As my story “Look Who’s Curing Cancer” describes, IBM’s World Community Grid is a project of breathtaking scope and ambition. The idea couldn’t be simpler: Let scientists use available downtime on computers to perform math that helps accelerate cancer, AIDS, and other public health breakthroughs. Using algorithms, researchers design virtual experiments to assess up to millions of molecules that could lead to an effective drug. This is astronomically more than they can test by doing physical experiments in the lab.
Cool use of our free computers, huh? More than half a million people around the world think so. That’s how many volunteers the project has.
At one point while interviewing IBM vice president Robin Wilner, I asked, “What does the grid look like, you know, on your computer?”
Awkward pause. “You haven’t joined yet?” she said. “Can I scold you?”
No need. I promptly joined to experience the grid firsthand. Whenever I took a break from writing my story, my computer was busy doing research on muscular dystrophy, childhood cancer, and AIDS.
Now it’s my turn to ask Fast Company readers: What do you mean you haven’t joined yet? There’s a Fast Company team on the WCG site. Sign up today. This minute. We’re not above scolding.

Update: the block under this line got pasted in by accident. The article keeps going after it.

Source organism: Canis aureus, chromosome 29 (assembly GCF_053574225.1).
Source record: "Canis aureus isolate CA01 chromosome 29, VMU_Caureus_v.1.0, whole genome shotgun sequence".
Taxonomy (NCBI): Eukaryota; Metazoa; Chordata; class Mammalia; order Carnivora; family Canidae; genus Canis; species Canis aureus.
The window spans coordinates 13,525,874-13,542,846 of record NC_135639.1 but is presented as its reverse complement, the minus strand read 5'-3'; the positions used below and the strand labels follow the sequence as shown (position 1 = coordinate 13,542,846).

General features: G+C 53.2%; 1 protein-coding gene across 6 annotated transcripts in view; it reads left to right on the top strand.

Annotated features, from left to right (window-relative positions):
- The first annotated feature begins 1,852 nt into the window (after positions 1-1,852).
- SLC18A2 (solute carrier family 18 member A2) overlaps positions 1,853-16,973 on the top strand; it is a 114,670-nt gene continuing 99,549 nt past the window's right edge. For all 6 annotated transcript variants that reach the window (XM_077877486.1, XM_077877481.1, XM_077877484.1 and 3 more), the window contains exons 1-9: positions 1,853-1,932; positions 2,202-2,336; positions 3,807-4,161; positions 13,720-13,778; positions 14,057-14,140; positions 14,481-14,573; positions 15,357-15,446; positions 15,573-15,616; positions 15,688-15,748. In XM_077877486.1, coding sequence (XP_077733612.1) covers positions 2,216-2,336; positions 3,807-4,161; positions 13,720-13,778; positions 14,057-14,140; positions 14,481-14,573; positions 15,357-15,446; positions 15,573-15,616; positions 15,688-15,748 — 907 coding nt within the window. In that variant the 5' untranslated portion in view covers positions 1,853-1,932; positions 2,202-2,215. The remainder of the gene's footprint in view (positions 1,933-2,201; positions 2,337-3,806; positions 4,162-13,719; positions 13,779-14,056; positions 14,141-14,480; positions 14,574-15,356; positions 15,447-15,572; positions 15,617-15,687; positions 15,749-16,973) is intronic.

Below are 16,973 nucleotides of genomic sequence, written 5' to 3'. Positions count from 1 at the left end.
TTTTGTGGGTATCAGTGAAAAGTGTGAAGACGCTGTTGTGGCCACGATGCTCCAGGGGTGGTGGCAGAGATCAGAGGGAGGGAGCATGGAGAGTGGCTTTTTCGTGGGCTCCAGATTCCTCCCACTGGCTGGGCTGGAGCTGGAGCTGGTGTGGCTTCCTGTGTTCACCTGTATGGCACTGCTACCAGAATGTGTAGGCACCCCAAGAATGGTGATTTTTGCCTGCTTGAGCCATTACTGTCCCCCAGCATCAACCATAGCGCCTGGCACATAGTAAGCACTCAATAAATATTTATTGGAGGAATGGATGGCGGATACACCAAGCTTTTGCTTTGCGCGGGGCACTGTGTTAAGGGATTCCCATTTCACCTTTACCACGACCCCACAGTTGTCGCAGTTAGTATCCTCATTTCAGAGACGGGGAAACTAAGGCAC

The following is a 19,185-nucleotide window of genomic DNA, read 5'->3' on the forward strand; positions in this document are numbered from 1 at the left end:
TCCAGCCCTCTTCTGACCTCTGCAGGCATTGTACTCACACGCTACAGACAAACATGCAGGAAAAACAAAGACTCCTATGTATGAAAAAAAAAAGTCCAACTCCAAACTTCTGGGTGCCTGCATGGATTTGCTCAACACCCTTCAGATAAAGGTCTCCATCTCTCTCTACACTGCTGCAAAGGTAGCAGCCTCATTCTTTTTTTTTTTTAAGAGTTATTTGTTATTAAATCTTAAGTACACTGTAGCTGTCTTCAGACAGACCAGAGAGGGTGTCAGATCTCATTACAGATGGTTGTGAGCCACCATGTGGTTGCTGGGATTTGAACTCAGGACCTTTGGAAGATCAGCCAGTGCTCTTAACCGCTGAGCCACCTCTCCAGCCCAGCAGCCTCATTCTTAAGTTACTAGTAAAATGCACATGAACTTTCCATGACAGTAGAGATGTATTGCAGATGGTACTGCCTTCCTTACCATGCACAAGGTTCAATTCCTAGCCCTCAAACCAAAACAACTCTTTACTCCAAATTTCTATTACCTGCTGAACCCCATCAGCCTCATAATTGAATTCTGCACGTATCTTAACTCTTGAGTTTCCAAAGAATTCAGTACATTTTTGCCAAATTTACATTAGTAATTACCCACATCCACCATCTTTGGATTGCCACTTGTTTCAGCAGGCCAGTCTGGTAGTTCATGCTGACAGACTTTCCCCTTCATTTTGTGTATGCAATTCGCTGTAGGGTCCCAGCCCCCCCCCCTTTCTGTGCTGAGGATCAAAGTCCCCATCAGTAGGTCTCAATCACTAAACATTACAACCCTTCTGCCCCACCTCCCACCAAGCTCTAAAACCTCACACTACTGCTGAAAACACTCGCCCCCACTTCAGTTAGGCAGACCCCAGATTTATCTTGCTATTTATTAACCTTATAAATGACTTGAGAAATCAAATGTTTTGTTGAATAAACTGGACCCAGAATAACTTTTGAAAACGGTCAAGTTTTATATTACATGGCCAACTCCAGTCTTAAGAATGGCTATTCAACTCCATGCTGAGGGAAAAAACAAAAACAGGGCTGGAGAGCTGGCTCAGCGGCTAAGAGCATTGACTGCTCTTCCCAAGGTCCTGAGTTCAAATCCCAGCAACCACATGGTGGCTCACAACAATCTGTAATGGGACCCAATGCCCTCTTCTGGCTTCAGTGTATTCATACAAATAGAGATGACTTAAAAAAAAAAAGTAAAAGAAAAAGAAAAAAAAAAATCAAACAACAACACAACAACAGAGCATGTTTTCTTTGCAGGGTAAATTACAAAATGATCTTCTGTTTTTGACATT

It only takes a few minutes. Click here. You download a program that runs in the background and performs a few limited functions: it identifies when your computer isn’t being used, crunches the algorithms it’s assigned, and reports the calculations back to IBM.
You can select a specific project, like cancer, or let the grid assign whatever needs to be done that day. When you launch the application, called Boinc, click on “tasks” and then “show graphics” to get a specific window showing more details about the test your computer is conducting.
Don’t worry, you don’t have to use your computer any differently. And it doesn’t slow your machine down. I often forget that my laptop is contributing to the grid, because it works when I’m not. For WCG, computer downtime is everything from the few seconds when you pick up the phone and stop typing to the hour when you’re out grabbing lunch. Or you can leave your computer on overnight. The software only uses 60 percent of the computing power on a machine, so it operates efficiently.
Once you join, you’ll notice that WCG loves stats. IBM keeps track of your donated computing time and that of your team. The site tallies points, awards badges, and ranks members and teams, in addition to sending out research updates. People get passionate about their contribution, adding multiple computers at work or at home to WCG, recruiting friends and coworkers.
Now there’s something we’d like to see spread: grid fever.